When I wrote what was surely a mission statement for DF in 2008 I spoke cautiously of "a chance for amateur designers to showcase their work" and of a "hope to become a stepping stone to a related career for many of our contributors". Secretly, I envisaged (or should that be "envisioned"?) a steady run of designers being scouted by Nike and adidas; I looked forward to receiving a weekly confirmation that a popular contributor would soon be jetting off to Holland or Germany to commence a dream career turning around kit project after kit project and outfitting the world's top footballers. I drew comparisions with myspace's impact on the music industry - a DIY ethic garnering popularity and forcing the powers that be to stand up and take notice.
So why, to our knowledge, hasn't this happened? Plenty of our members are graphic designers, many perhaps chose that career path after enjoying the process of creating and uploading to this site, but, for example, the fact that Steevo is not under the employ of adidas or Warrior is not a pity anymore, more a sick joke. He's even doing your baselayers for you! When counterfeiters - and this is no endorsement of their conduct - decide that what Steevo creates either must be a real adidas design or certainly saleable - probably both - then it's time to beam him up, Adi.
Even those with more limited illustrating/image editing skills show the key ingredients in football design: imagination and restraint. Rey has a low resolution template which he works his magic with and Corstorph has that unique quality of, despite surely having his tongue firmly in his cheek for a great proportion of his uploads, still coming up with ideas that demonstrate discerning inventiveness. We've seen lower profile sponsors in the professional game but how about giving squad names the same treatment in commemorative games or moving the main sponsor and the squad name to the shorts to ratchet up the authenticity of retro shirts? It also really puts the "fantasy" into "fantasy kit design" when I can't decide whether I'm more upset that I'll never have Jacqueline Jossa on my arm or never have a particular pair of shorts on my lower body. (I'm lying - it's all about the shorts.)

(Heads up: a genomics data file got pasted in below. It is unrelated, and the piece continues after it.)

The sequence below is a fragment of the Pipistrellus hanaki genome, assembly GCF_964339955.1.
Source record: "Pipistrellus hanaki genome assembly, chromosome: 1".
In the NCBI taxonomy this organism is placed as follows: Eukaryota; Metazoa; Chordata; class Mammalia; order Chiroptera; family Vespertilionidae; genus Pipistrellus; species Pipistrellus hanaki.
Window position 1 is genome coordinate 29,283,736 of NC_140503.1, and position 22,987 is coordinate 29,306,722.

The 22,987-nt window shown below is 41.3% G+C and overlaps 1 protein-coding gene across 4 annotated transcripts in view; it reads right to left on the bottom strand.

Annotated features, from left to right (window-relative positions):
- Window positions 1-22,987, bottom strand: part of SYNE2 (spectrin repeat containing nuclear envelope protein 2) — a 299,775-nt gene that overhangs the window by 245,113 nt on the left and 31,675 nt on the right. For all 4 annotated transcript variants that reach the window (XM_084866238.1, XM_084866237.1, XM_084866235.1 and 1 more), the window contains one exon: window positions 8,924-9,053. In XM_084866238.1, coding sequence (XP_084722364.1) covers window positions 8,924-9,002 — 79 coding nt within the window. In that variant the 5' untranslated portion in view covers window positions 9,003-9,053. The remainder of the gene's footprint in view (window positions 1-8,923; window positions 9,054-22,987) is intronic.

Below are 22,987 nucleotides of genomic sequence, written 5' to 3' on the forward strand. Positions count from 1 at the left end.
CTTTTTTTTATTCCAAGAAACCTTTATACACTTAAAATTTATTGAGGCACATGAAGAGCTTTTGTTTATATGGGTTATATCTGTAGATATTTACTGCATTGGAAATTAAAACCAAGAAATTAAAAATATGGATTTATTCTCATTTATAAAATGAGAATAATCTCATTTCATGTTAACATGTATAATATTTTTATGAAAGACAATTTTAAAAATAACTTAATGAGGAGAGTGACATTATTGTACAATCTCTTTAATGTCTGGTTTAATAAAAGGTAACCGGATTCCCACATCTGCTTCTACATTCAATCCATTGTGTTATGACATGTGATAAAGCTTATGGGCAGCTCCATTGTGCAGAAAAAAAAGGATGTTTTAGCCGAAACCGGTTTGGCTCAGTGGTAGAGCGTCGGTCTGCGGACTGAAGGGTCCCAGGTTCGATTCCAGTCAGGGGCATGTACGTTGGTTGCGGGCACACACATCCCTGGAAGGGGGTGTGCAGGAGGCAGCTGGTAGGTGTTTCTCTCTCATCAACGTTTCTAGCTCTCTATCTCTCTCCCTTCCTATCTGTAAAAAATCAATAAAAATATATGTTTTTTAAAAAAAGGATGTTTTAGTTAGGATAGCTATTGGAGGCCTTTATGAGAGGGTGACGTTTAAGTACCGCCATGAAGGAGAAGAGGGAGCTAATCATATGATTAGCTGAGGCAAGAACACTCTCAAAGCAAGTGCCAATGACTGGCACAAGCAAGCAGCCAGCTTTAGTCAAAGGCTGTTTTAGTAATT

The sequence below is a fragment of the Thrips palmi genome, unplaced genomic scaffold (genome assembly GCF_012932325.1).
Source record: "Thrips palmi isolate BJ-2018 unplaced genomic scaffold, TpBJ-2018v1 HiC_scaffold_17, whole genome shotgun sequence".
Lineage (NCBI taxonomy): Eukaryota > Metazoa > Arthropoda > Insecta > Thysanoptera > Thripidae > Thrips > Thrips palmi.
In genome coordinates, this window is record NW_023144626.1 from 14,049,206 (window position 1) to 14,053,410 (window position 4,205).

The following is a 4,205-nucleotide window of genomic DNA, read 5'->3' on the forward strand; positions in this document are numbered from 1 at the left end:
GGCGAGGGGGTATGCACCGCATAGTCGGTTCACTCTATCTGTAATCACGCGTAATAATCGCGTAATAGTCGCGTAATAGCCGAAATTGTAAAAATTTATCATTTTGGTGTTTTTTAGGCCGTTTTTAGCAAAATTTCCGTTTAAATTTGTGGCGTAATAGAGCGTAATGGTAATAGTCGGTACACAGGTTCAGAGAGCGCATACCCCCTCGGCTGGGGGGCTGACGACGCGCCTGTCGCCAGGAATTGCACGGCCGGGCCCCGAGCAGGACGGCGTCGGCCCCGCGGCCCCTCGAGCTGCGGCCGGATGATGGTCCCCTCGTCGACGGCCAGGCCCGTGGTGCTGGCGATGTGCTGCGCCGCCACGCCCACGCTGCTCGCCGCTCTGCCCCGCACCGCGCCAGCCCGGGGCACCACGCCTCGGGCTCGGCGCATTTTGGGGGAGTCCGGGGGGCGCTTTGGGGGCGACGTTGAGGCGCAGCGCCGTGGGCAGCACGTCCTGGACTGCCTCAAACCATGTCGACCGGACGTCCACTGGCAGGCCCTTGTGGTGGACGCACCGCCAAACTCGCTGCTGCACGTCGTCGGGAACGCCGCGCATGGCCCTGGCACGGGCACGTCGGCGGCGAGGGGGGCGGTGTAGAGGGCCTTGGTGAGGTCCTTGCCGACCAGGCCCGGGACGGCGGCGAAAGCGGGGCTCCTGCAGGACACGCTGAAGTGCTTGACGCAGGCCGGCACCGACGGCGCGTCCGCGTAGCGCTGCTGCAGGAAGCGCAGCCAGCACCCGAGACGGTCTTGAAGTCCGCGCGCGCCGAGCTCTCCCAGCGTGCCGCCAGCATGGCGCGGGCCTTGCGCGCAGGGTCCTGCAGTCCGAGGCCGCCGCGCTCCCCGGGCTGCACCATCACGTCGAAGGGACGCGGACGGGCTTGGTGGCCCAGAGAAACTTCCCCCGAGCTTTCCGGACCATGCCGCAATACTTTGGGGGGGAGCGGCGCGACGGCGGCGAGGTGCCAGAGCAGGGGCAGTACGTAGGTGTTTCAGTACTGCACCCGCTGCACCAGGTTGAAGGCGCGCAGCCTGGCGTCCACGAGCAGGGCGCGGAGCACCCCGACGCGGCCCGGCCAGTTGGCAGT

And that's just a few members. There's Spider, CiaranW90, erikwinterburn... the list will go on and on. Meyer1 is an example of a professional kit designer who has contributed to this site as a peer to the aforementioned and their efforts are comparable to his. MartinLeRoy and everyonesname (Morgan O'Brien) are two others who have seen their creations on the field of play, at a formidable level. We haven't even talked about the fantastic crests - so many contributed by the apparently departed Rabbi - boots and stadiums.
It's true, I'm a grown man - of sorts - writing a largely serious article extolling the virtues of people I largely know only by their online pseudonym. It's also true that those who do work in the football kit design industry have, in many cases, worked extremely hard to get there. They have studied, perhaps completed at least one incredibly specific degree course and then maybe even been forced to take an unpaid training role for a period of time, all in order to fulfil their ambition. No one denies that the incumbents are worthy and, as I have said, they often come up with designs "we" would be hard-pressed to match.
However, this website is unquestionably an ever enlarging pool of talent and, when the industry next needs a new recruit, there's no better place for it to look.